And this is what I freaking resent the midwives for. They kind of did a: let's cross your fingers and hope that your BP don't rise, approach to my pregnancy. Andy had his heart set on a homebirth. And me, while pretty hippie, was okay with either, though would prefer a home birth. I definitely did not want to freaking do a transfer to the hospital as my first step during labor. And it was a really big deal to Andy, and I hate the midwives for making him have to go through this without mentally preparing him. He wanted to continue to labor to home, and I just firmly told him we were moving to the hospital. There was no way that my BP was dropping to below 140/90 levels consistently, and it was better we transfer now, then wait till my contractions were even more intense.
So we went to Seton Main. My contractions pain level at this point was a 6. I couldn't really talk through contractions, and it sucked balls. They checked us into a room, and we had multiple nurses and doctors visited. They knew we were a home birth transfer, and we were treated exceedingly well. One of the nurses was a past client of my midwife who came along, and she brought us iced towels with lavender essential oil and told us even though we were at the hospital, we could still have "an empowering birth."
So I spent the next hours laboring. It sucks balls. I learned to manage the pain, and zone out. And soon even managed to get some sleep. The midwife slept on the couch, while Andy slept on the floor in front of the room door, like a guard dog. Trying to prevent people from interrupting me. And there was a lot of people coming in and out. They took my bloodwork. My BP was constantly monitored at borderline pre-e levels. They kept wanting to put me on the magnesium suplhate IV, and I kept refusing.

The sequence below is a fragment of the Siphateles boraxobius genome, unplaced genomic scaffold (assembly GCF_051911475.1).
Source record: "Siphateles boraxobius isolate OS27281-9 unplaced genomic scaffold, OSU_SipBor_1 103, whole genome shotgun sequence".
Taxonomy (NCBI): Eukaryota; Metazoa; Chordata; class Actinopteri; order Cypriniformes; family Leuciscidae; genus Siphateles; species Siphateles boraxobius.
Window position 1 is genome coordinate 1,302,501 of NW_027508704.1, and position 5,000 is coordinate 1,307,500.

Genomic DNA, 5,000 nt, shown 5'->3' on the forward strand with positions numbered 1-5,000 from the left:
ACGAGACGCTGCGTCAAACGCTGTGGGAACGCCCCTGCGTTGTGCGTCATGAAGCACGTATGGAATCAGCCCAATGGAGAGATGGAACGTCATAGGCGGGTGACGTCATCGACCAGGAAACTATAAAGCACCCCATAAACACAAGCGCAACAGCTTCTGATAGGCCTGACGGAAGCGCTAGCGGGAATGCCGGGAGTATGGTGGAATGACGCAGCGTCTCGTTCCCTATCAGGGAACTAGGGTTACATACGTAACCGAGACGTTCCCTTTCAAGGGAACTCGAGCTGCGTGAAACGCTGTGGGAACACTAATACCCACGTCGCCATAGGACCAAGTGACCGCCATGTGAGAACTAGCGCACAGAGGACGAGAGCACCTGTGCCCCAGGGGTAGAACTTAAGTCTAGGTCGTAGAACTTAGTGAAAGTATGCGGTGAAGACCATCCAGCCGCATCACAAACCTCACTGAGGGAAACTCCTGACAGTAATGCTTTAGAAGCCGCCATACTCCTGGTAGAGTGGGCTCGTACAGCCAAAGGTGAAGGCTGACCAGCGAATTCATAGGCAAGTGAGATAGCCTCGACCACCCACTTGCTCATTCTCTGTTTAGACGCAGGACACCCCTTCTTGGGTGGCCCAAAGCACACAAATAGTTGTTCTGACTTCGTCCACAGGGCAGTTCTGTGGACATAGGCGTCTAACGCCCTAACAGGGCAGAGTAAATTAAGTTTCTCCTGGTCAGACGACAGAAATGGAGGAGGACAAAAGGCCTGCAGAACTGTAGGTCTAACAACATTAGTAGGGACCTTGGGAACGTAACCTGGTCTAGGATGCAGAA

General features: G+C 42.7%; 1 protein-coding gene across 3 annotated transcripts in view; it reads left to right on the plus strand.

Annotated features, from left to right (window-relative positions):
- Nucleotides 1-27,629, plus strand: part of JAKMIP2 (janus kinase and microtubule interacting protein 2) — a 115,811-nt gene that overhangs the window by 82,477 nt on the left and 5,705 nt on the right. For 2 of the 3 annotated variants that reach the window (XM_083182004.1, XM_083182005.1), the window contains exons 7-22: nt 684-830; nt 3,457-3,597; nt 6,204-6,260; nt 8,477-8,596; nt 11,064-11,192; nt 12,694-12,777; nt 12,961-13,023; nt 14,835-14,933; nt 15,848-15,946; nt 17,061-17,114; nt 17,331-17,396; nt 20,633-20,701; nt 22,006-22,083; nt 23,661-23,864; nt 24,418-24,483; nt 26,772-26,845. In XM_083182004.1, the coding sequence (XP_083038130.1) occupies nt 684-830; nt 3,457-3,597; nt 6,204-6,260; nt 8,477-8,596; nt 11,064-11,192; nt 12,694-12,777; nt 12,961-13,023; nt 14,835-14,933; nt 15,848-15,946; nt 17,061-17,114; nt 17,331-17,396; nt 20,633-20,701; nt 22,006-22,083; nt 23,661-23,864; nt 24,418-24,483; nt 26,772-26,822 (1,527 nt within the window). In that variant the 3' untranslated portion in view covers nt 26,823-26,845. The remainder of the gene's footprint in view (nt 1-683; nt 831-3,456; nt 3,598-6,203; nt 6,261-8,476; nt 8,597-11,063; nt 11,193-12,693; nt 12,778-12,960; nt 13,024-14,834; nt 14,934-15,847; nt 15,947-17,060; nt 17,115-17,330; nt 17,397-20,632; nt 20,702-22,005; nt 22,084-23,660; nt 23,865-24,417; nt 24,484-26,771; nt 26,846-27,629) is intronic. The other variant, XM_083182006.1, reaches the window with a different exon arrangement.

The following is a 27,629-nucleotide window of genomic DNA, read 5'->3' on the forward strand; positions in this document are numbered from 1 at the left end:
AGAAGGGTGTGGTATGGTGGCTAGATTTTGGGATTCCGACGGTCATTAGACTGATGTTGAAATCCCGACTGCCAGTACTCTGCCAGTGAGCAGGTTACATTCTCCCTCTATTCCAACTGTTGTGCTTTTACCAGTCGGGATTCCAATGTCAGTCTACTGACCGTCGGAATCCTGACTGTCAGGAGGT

Bridget Brown's Bradley class really came in useful to both of us. Andy and I knew what to expect in the hospital system. We knew what we could decline, and we knew to do it in a firm but nice manner.
The sun rose, I was still laboring. It sucks balls.
They checked my cervix and I had dilated to 7 cm, everyone was happy with the progress! Then 11 am came around, and I was still at 7 cm. At this point, the hospital started pressuring us to get on pitocin. Pretty much everything I've heard about Pitocin from my experienced mama friends was that it made the contractions far far more painful, and you were more likely to ask for an epidural, and it pretty much is the start of interventions in pregnancy.
I declined. Several hours later, it was 1 pm, I had labored for a while now. And it still sucks balls. But labor has stalled.
They inserted a monitor into my body, between the baby's head and uterus and told me my contractions were just not strong enough. So at this point, I was pretty exhausted. We had done this all night. The photographer has even arrived since we had been optimistic that a dilation of 7 cm means that birth was soon right?
I gave up on the pitocin, and they hooked me up. I posted on my due date club asking for prayers and well wishes at this point, since I knew I just took the first step into intervention city.The hospital started me at the lowest dose: 2 units of pitocin. Not enough contractions. They upped it by 2 units every 10-20 minutes. Still not enough contractions.